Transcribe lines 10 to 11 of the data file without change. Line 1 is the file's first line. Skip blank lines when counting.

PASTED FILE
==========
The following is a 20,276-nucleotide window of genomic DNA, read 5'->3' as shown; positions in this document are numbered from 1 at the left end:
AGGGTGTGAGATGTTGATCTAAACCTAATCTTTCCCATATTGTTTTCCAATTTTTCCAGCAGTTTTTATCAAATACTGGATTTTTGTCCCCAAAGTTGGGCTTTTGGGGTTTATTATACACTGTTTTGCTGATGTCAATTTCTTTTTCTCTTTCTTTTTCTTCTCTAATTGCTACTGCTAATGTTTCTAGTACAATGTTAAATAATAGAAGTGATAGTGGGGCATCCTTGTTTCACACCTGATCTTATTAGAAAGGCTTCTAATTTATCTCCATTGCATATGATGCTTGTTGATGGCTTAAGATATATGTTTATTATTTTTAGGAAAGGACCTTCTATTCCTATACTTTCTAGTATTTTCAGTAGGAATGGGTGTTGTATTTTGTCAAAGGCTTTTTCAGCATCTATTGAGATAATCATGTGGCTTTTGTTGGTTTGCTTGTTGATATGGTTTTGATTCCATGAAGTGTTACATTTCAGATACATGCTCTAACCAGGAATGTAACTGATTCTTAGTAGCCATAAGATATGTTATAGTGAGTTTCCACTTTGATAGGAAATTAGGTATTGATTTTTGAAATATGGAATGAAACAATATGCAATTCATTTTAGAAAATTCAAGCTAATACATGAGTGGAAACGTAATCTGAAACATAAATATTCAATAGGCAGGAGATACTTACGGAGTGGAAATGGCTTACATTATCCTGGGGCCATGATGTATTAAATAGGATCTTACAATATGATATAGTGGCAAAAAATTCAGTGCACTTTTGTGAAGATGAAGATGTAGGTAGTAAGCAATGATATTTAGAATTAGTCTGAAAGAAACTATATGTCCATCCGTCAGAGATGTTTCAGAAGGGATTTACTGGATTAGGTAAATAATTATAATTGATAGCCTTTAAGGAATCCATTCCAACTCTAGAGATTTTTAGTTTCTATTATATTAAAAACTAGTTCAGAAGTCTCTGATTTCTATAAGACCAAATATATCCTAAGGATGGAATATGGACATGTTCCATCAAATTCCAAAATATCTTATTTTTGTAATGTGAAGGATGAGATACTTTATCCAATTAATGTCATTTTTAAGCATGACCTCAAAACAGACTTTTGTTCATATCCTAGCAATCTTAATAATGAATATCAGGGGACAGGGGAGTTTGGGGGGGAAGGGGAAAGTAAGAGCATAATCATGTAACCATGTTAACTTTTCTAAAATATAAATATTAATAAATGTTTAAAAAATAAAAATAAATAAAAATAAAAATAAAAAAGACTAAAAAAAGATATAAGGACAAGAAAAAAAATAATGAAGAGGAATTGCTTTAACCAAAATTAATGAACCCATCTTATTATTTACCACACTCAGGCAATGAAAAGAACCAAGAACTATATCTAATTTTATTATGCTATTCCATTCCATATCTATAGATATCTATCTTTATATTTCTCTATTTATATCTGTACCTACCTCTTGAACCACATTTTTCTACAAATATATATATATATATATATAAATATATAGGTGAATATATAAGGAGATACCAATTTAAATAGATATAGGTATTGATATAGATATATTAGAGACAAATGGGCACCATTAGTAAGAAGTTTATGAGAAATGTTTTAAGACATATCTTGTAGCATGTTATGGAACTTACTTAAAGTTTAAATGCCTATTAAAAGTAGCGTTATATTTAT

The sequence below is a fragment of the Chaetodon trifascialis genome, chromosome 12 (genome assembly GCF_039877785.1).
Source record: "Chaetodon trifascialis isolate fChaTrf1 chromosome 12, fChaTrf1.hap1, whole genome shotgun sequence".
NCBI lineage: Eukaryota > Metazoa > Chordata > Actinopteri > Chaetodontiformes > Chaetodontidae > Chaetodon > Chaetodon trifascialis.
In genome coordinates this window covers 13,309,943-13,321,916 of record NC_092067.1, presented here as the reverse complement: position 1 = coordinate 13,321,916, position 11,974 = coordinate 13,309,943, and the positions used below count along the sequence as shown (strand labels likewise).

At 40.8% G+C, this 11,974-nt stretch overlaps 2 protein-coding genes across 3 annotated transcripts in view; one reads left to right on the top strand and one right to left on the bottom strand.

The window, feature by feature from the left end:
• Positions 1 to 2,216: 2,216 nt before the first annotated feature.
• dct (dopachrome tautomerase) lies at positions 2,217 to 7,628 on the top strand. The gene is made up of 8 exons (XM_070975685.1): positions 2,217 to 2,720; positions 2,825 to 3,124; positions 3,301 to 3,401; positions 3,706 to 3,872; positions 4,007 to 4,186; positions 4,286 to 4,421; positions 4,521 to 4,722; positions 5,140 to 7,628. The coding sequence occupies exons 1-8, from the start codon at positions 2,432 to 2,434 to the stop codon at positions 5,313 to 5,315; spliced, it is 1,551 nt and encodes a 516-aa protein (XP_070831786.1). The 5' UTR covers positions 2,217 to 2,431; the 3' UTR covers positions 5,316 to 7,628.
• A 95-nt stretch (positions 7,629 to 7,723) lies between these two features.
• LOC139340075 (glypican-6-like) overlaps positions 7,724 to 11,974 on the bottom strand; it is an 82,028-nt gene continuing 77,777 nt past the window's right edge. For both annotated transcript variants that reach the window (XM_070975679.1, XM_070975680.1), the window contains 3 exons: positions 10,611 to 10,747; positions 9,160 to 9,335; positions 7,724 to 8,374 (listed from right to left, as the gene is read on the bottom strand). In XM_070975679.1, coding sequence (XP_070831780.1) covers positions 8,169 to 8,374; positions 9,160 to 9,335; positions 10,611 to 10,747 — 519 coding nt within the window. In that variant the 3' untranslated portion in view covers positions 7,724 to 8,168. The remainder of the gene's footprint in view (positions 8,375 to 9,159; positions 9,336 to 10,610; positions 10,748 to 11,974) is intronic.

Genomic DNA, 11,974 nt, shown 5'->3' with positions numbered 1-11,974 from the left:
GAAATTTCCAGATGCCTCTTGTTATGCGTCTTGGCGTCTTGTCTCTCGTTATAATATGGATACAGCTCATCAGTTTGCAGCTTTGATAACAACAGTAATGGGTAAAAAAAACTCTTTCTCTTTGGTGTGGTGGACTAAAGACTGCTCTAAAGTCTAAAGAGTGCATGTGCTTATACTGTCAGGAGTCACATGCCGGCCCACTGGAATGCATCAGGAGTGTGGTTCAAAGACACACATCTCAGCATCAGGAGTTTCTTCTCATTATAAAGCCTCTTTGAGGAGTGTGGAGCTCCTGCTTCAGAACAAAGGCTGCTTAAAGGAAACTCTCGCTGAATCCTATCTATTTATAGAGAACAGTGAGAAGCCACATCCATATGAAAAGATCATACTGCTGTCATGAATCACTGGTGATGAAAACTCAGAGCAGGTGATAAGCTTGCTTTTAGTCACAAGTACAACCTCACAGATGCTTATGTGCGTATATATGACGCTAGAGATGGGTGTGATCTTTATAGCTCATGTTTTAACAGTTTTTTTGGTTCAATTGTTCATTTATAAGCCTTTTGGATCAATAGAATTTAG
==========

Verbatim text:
• dct (dopachrome tautomerase) lies at positions 2,217 to 7,628 on the top strand. The gene is made up of 8 exons (XM_070975685.1): positions 2,217 to 2,720; positions 2,825 to 3,124; positions 3,301 to 3,401; positions 3,706 to 3,872; positions 4,007 to 4,186; positions 4,286 to 4,421; positions 4,521 to 4,722; positions 5,140 to 7,628. The coding sequence occupies exons 1-8, from the start codon at positions 2,432 to 2,434 to the stop codon at positions 5,313 to 5,315; spliced, it is 1,551 nt and encodes a 516-aa protein (XP_070831786.1). The 5' UTR covers positions 2,217 to 2,431; the 3' UTR covers positions 5,316 to 7,628.
• A 95-nt stretch (positions 7,629 to 7,723) lies between these two features.